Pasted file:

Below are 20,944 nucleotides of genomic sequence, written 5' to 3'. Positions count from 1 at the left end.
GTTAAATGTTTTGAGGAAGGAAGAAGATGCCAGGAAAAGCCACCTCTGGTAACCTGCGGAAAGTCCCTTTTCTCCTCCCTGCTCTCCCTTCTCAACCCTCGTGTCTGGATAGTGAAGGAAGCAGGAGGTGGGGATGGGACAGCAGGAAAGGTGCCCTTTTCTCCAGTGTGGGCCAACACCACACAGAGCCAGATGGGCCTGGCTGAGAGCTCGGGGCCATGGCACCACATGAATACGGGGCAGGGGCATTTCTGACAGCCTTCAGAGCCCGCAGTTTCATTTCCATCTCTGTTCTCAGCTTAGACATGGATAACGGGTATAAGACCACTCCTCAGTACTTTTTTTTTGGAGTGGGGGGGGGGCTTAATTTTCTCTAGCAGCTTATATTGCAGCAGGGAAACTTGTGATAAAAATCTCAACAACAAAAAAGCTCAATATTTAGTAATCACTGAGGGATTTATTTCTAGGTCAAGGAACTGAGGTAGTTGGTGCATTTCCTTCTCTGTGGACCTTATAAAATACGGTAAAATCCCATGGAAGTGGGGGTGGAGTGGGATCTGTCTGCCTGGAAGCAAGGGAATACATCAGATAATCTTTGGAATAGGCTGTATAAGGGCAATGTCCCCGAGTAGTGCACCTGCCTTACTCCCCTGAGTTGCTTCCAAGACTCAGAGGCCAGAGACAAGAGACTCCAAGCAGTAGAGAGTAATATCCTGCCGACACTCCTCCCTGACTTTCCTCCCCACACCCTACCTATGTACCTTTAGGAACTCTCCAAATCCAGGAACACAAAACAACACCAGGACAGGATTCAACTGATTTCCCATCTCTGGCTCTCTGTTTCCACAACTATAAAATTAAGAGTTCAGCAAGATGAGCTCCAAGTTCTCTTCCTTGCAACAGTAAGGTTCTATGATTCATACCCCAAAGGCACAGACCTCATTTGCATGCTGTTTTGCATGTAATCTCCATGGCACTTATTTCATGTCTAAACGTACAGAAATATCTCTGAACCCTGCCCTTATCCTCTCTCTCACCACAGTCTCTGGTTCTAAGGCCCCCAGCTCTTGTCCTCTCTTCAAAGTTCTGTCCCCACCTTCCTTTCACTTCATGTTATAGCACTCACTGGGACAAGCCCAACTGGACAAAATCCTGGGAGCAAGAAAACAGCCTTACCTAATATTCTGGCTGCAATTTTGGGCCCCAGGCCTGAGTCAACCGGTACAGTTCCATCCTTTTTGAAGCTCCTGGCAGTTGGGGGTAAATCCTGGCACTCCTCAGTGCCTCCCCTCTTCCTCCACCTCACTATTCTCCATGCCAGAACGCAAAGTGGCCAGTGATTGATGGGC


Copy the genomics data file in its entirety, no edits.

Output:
Below are 20,944 nucleotides of genomic sequence, written 5' to 3'. Positions count from 1 at the left end.
GTTAAATGTTTTGAGGAAGGAAGAAGATGCCAGGAAAAGCCACCTCTGGTAACCTGCGGAAAGTCCCTTTTCTCCTCCCTGCTCTCCCTTCTCAACCCTCGTGTCTGGATAGTGAAGGAAGCAGGAGGTGGGGATGGGACAGCAGGAAAGGTGCCCTTTTCTCCAGTGTGGGCCAACACCACACAGAGCCAGATGGGCCTGGCTGAGAGCTCGGGGCCATGGCACCACATGAATACGGGGCAGGGGCATTTCTGACAGCCTTCAGAGCCCGCAGTTTCATTTCCATCTCTGTTCTCAGCTTAGACATGGATAACGGGTATAAGACCACTCCTCAGTACTTTTTTTTTGGAGTGGGGGGGGGGCTTAATTTTCTCTAGCAGCTTATATTGCAGCAGGGAAACTTGTGATAAAAATCTCAACAACAAAAAAGCTCAATATTTAGTAATCACTGAGGGATTTATTTCTAGGTCAAGGAACTGAGGTAGTTGGTGCATTTCCTTCTCTGTGGACCTTATAAAATACGGTAAAATCCCATGGAAGTGGGGGTGGAGTGGGATCTGTCTGCCTGGAAGCAAGGGAATACATCAGATAATCTTTGGAATAGGCTGTATAAGGGCAATGTCCCCGAGTAGTGCACCTGCCTTACTCCCCTGAGTTGCTTCCAAGACTCAGAGGCCAGAGACAAGAGACTCCAAGCAGTAGAGAGTAATATCCTGCCGACACTCCTCCCTGACTTTCCTCCCCACACCCTACCTATGTACCTTTAGGAACTCTCCAAATCCAGGAACACAAAACAACACCAGGACAGGATTCAACTGATTTCCCATCTCTGGCTCTCTGTTTCCACAACTATAAAATTAAGAGTTCAGCAAGATGAGCTCCAAGTTCTCTTCCTTGCAACAGTAAGGTTCTATGATTCATACCCCAAAGGCACAGACCTCATTTGCATGCTGTTTTGCATGTAATCTCCATGGCACTTATTTCATGTCTAAACGTACAGAAATATCTCTGAACCCTGCCCTTATCCTCTCTCTCACCACAGTCTCTGGTTCTAAGGCCCCCAGCTCTTGTCCTCTCTTCAAAGTTCTGTCCCCACCTTCCTTTCACTTCATGTTATAGCACTCACTGGGACAAGCCCAACTGGACAAAATCCTGGGAGCAAGAAAACAGCCTTACCTAATATTCTGGCTGCAATTTTGGGCCCCAGGCCTGAGTCAACCGGTACAGTTCCATCCTTTTTGAAGCTCCTGGCAGTTGGGGGTAAATCCTGGCACTCCTCAGTGCCTCCCCTCTTCCTCCACCTCACTATTCTCCATGCCAGAACGCAAAGTGGCCAGTGATTGATGGGC